Dealership Marketing

SEO is Evolving …into our world

Hopefully you’re reading that title thinking “duh Alex, of course SEO is evolving.”  Google changes things in their algorithms so often it is almost a different animal every day. Staying ahead of things is a full time job.  However, you’re probably wondering how it crosses into the real world.

No, I don’t want to get into the weeds of SEO, but I do want to point-out a very significant change that could drastically change our approach to SEO going forward.

Before I tell you what I’m seeing let’s make some assumptions.

  1. When I say “SEO” I’m talking about organic search on Google
  2. Google’s mission in life is to deliver the most relevant results to its users
  3. SEO practices, as we define them today, are simply a gaming of Google’s algorithms

Those last two points are bigees. Google has been limited by technology and has had to rely on tags, links, and things of that nature to point their spiders in the right direction. He who understands these things, and plays to them, wins the SEO game. The problem here is that it is all a SEO game; it isn’t real life. In real life a good product is a good product and when you have a good product people talk about it. When people solely turn to Google, a good product can be trumped by a superior SEO strategy if the inferior product knows how to play the SEO game. A “product” can be a website, it can be your business, it can actually be a product you purchase.

How can Google get around things that game their system?

They can bring the real world into the algorithm. Web 2.0 was all about giving individuals a voice and one of the results of this movement was a broader acceptance of social media. Some sites like twitter and facebook created standards for communication on their platforms that made it very easy for Google to see. Pair that with review sites like Yelp, DealerRater, and all the review engines there is another standard of information that is very simple for Google to crawl. If these social medias and review spots are representative of individuals mimicking “real life word of mouth voting” then Google has a very powerful new addition to their algorithm.  Why has Google’s Places with Reviews pages seen such real estate increases in SERPs?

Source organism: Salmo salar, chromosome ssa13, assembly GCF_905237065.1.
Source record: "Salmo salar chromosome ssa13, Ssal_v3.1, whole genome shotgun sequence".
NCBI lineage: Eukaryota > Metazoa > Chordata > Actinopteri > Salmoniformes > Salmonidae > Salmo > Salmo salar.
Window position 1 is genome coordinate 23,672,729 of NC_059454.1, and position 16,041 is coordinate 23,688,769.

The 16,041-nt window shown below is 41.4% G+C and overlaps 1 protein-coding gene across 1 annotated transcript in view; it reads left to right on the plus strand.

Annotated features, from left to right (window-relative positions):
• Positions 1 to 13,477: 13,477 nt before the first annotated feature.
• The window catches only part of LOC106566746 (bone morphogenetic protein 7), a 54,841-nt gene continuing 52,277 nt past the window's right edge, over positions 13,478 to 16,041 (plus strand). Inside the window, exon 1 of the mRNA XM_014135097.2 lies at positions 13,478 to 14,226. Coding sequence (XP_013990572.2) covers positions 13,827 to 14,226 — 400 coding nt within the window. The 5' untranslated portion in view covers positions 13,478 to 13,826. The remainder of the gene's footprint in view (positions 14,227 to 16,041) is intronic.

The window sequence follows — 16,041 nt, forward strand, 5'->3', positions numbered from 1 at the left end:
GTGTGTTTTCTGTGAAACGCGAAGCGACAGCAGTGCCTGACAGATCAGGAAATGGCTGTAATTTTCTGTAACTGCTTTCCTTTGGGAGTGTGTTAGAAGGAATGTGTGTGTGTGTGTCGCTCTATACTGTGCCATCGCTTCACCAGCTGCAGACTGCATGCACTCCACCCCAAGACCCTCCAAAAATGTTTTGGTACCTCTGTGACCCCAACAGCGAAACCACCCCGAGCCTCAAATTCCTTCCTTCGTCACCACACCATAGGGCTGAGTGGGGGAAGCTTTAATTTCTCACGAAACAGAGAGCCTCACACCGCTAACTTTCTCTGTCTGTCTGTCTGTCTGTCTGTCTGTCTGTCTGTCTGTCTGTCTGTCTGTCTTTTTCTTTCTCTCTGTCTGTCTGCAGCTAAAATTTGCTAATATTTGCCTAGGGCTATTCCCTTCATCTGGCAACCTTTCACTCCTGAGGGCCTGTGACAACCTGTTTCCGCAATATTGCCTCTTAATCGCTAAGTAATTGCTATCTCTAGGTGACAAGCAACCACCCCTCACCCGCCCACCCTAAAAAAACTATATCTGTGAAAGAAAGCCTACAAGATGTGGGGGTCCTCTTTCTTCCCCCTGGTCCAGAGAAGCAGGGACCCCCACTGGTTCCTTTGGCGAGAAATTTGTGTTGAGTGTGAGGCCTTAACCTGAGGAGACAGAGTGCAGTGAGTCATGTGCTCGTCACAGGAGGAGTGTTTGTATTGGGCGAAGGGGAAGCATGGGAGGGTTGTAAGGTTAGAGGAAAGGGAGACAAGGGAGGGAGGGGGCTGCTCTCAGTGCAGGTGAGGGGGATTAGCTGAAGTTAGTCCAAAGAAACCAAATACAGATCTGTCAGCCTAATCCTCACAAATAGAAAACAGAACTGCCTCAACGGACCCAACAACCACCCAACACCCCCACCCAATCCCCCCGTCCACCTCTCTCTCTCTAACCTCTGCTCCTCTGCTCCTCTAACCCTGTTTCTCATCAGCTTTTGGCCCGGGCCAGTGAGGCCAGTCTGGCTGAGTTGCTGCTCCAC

To put this in plain English:

Google is currently experimenting with using social media and reviews to drive search results. Their experimenting is getting deeper and deeper and is looking more and more like it is going to become a very major piece very soon.

Right this minute, the old SEO game is still very much alive. Representatives from Google have even stated that traditional linking still has more weight than social media.  Content and Links still apply.

I just want you to start thinking about how you’re going to put more effort into your reputation management strategy as the SEO game (you might want to reread this article) could significantly change in the very near future.

Who knew an argument with Jeff Kershner, in 2005, would lead to Alex becoming a partner with him on DealerRefresh. Where will the next argument take ...
I agree with your observations and predictions. Google has to socialize their SERP's to provide more value to their users. The interesting challenge will be how they use Facebook likes or Google Places reviews.

These too can be gamed. We already are seeing services that will post fake reviews or "like: your posts on Facebook for a fee.

Mashable just covered a story on a new startup called Likester and you can read up on this at: The idea of using "likes" to spot trends and popular thought is interesting. Google must be thinking along the same lines.

The beauty of good SEO strategies is that content can be optimized to attract search visibility for a set of keywords, which may not be intuitively connected to the company.

When you compare that to reviews, sites like Google Places, give you five categories to classify the business. There are other places for additional text but for now I see that business directories pigeonhole a business into a limited number of silos.

If Google uses weighted reviews, it could possibly assist the SERP rankings in those chosen categories.